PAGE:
Cessna Aircraft posted higher revenue in the first quarter, but low production and delivery levels led to a rise in operating losses.
"While there are a number of items in the quarter that contributed to the magnitude of the loss, I would say the underlying operational performance at Cessna was disappointing," Scott Donnelly, chairman and CEO of Cessna's parent company, said during a conference call Wednesday after Textron reported its first-quarter results.
Cessna Aircraft recorded revenue of $556 million in the first quarter, which ended April 2, up from $433 million for the same time a year ago. It posted an operating loss of $38 million, up from $24 million a year ago.
Higher losses were due to higher engineering and development costs, inflation and lower forfeitures of deposits because of fewer order cancellations, the company said.
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Cessna's increase in revenue was because of a higher mix of light to mid-sized new jet deliveries and higher used jet sales.
Cessna delivered 31 Citation jets during the quarter, a number that is flat compared with a year ago. Its backlog at the end of the quarter was $2.6 billion, down $293 million from the end of 2010.
Cessna still expects deliveries to be slightly up for 2011. And it expects profitability to improve "as volumes recover and the impacts of our continuing cost reduction and productivity programs take effect," Donnelly said.
The market is coming back, Donnelly said, although recovery is slower than the company would like with higher oil prices, economic worries and world conflicts.
Still, it's encouraging that orders "have begun to flow and discussions are happening," Donnelly said.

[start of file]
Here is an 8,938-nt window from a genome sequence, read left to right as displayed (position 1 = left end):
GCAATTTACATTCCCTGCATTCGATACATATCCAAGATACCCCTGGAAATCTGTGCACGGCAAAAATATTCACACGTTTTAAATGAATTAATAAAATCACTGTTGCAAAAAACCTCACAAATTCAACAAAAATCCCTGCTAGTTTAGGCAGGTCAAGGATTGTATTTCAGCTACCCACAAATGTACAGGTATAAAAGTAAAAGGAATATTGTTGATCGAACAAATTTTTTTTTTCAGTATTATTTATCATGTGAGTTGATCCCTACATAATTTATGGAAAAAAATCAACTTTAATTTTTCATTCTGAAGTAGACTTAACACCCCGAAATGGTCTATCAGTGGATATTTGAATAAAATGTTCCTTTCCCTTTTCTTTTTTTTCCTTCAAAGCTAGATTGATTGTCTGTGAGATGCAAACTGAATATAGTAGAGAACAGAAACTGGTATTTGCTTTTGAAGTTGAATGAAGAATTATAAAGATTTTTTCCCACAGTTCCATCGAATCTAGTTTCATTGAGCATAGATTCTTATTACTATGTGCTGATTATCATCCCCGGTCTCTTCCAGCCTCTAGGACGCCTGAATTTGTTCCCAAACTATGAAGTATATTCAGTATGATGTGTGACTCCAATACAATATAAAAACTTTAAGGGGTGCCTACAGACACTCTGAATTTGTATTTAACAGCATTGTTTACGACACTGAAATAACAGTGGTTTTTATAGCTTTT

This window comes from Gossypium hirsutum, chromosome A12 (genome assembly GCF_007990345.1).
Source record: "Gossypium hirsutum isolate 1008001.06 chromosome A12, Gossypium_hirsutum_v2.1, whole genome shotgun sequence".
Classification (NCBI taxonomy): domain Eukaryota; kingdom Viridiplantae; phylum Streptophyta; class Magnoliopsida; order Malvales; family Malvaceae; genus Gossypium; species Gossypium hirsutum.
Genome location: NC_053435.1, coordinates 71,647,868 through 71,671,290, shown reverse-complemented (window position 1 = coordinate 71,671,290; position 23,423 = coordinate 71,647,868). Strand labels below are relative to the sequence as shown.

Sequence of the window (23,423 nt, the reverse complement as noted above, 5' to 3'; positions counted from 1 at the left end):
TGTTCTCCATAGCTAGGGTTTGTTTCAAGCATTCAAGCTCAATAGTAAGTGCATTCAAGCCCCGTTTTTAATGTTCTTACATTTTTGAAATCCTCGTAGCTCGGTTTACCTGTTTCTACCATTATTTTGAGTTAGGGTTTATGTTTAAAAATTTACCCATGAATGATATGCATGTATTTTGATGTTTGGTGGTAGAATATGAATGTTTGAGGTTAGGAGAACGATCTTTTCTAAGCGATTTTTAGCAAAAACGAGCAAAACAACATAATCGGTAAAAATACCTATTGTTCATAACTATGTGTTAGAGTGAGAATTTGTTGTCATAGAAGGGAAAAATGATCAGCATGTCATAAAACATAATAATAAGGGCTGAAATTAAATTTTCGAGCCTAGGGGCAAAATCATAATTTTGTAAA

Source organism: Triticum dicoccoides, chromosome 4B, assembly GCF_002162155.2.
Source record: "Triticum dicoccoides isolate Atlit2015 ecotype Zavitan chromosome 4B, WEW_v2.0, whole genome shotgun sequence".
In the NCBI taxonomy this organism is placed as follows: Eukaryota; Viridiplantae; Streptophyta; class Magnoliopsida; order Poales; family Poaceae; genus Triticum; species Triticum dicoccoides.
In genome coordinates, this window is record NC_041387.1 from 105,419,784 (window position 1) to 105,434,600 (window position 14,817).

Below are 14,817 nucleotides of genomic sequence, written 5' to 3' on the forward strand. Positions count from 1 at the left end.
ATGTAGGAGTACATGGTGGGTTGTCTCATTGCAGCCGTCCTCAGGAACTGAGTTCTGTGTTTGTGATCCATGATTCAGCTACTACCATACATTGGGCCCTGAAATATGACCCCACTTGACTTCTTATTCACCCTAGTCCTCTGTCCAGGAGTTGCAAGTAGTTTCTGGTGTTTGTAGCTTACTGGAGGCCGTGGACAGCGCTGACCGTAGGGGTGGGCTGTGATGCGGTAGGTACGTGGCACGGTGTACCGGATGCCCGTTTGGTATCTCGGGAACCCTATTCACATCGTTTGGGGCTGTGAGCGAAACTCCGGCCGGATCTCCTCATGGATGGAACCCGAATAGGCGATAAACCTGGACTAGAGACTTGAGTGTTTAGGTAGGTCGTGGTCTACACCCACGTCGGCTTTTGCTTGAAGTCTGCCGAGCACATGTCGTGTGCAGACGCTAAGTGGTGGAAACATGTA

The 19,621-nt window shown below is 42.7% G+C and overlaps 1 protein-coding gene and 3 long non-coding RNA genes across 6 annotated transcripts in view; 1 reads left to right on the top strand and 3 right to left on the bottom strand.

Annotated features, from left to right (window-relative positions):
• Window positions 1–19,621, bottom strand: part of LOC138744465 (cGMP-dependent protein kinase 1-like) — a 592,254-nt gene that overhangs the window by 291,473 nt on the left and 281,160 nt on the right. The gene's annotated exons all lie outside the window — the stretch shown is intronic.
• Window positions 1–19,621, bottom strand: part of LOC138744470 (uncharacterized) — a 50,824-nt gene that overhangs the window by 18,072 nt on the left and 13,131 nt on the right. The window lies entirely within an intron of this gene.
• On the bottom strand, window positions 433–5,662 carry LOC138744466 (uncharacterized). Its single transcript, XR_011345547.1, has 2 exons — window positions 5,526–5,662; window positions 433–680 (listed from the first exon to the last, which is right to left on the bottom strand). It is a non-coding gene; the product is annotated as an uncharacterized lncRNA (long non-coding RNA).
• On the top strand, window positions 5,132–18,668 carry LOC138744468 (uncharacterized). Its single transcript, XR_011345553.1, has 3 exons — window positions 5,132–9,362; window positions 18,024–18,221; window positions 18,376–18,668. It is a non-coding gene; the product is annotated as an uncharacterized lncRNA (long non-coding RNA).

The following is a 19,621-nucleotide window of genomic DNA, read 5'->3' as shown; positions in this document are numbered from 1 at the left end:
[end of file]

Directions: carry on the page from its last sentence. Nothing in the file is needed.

Bonus tax depreciation has spurred interest from U.S. customers. And interest is coming from Indonesia, Latin America, Eastern Europe, France, Germany.
Prices have stabilized across most of Cessna's aircraft models, although inflation has eroded its margins, the company said.
The ramp-up in production of the company's newest Citation, the CJ4, is going well technically, Donnelly said, but costs are above production targets. The cost of components is higher than expected, he said.
To help reduce costs, Cessna is negotiating with suppliers. Donnelly said their costs are out of line when compared with other programs.
Cessna remains in a transition stage of moving work to its Mexican facilities, Donnelly said. Some work has moved.
But "you're not seeing the full effect of trying to transfer some of that high labor content work down to Mexico," Donnelly said about future savings.
Its recent labor agreement with the Machinists union will help increase productivity and provide some relief in labor costs as well, he said.
Overall, Textron's financial results were mixed, Donnelly said.
Strong execution and cost performance at Bell, Textron Systems and in its industrial segments helped, he said.
Textron reported revenue of $2.5 billion, up 12 percent from a year ago.
Textron's net income for the quarter was $29 million, compared with an $8 million loss a year ago.